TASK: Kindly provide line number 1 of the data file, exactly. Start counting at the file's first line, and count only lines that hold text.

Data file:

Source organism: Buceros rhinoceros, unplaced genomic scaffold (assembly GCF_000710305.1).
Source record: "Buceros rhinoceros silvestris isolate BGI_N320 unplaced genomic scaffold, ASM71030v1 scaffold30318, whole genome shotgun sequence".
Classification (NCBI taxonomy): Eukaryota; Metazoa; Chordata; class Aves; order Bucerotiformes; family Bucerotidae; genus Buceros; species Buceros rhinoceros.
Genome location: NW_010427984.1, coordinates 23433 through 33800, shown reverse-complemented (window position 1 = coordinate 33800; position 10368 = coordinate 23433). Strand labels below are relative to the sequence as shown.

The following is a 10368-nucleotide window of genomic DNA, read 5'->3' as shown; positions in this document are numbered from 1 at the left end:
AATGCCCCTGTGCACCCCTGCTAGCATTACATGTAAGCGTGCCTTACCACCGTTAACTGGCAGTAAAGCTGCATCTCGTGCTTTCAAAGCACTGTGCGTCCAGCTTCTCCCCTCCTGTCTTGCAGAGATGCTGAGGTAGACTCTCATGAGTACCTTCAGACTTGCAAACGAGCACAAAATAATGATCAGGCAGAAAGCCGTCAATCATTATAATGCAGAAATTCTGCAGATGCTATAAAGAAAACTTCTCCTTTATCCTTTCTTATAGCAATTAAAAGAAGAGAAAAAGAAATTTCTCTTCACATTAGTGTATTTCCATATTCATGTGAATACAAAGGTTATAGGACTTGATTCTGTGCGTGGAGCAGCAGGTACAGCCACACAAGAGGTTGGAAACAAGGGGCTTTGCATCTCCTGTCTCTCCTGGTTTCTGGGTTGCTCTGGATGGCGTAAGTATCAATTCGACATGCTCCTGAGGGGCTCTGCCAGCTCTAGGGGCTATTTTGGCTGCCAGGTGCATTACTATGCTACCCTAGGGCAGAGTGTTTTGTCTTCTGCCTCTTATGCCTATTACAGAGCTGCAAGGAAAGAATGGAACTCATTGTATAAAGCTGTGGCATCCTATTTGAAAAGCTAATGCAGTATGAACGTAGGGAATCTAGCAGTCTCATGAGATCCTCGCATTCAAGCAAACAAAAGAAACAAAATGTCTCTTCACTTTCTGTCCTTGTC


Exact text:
Source organism: Buceros rhinoceros, unplaced genomic scaffold (assembly GCF_000710305.1).